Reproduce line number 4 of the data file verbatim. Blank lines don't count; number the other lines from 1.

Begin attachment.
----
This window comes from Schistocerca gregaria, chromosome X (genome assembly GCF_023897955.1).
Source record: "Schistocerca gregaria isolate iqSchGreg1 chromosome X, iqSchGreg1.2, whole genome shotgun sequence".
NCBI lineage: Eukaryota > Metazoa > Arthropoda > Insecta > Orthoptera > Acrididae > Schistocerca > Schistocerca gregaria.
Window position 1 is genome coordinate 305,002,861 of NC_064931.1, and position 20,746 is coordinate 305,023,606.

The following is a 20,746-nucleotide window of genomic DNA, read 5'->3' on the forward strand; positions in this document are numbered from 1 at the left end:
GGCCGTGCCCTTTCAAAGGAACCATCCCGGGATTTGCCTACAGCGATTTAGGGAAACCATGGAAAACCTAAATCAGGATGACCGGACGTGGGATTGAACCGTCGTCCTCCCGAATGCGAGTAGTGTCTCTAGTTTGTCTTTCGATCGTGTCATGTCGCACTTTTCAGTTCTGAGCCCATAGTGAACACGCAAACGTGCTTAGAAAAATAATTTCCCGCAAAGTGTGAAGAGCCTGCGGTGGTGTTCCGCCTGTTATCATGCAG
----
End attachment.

Window position 1 is genome coordinate 305,002,861 of NC_064931.1, and position 20,746 is coordinate 305,023,606.